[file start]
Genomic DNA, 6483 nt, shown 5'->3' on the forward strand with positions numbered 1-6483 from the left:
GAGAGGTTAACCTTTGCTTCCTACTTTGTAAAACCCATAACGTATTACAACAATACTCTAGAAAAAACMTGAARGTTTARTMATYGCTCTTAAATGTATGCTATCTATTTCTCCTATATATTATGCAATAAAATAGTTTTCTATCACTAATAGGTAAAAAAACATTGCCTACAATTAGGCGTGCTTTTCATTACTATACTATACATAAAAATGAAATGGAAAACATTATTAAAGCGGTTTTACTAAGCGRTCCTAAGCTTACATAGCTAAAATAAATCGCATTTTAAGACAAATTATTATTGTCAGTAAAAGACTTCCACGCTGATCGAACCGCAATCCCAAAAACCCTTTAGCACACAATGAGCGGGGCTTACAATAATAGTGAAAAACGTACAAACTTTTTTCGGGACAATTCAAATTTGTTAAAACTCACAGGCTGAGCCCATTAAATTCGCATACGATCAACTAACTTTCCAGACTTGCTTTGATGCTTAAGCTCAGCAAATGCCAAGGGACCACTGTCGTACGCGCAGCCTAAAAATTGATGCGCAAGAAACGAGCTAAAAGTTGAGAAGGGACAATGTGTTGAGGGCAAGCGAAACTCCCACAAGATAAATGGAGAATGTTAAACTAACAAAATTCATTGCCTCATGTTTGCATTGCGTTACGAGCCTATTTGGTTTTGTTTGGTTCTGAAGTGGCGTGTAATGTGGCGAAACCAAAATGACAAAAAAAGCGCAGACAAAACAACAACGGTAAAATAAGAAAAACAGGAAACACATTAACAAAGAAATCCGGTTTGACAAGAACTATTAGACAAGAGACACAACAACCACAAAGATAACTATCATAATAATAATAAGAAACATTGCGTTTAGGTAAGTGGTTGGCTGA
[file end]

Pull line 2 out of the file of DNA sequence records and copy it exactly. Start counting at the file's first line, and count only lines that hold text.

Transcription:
GAGAGGTTAACCTTTGCTTCCTACTTTGTAAAACCCATAACGTATTACAACAATACTCTAGAAAAAACMTGAARGTTTARTMATYGCTCTTAAATGTATGCTATCTATTTCTCCTATATATTATGCAATAAAATAGTTTTCTATCACTAATAGGTAAAAAAACATTGCCTACAATTAGGCGTGCTTTTCATTACTATACTATACATAAAAATGAAATGGAAAACATTATTAAAGCGGTTTTACTAAGCGRTCCTAAGCTTACATAGCTAAAATAAATCGCATTTTAAGACAAATTATTATTGTCAGTAAAAGACTTCCACGCTGATCGAACCGCAATCCCAAAAACCCTTTAGCACACAATGAGCGGGGCTTACAATAATAGTGAAAAACGTACAAACTTTTTTCGGGACAATTCAAATTTGTTAAAACTCACAGGCTGAGCCCATTAAATTCGCATACGATCAACTAACTTTCCAGACTTGCTTTGATGCTTAAGCTCAGCAAATGCCAAGGGACCACTGTCGTACGCGCAGCCTAAAAATTGATGCGCAAGAAACGAGCTAAAAGTTGAGAAGGGACAATGTGTTGAGGGCAAGCGAAACTCCCACAAGATAAATGGAGAATGTTAAACTAACAAAATTCATTGCCTCATGTTTGCATTGCGTTACGAGCCTATTTGGTTTTGTTTGGTTCTGAAGTGGCGTGTAATGTGGCGAAACCAAAATGACAAAAAAAGCGCAGACAAAACAACAACGGTAAAATAAGAAAAACAGGAAACACATTAACAAAGAAATCCGGTTTGACAAGAACTATTAGACAAGAGACACAACAACCACAAAGATAACTATCATAATAATAATAAGAAACATTGCGTTTAGGTAAGTGGTTGGCTGA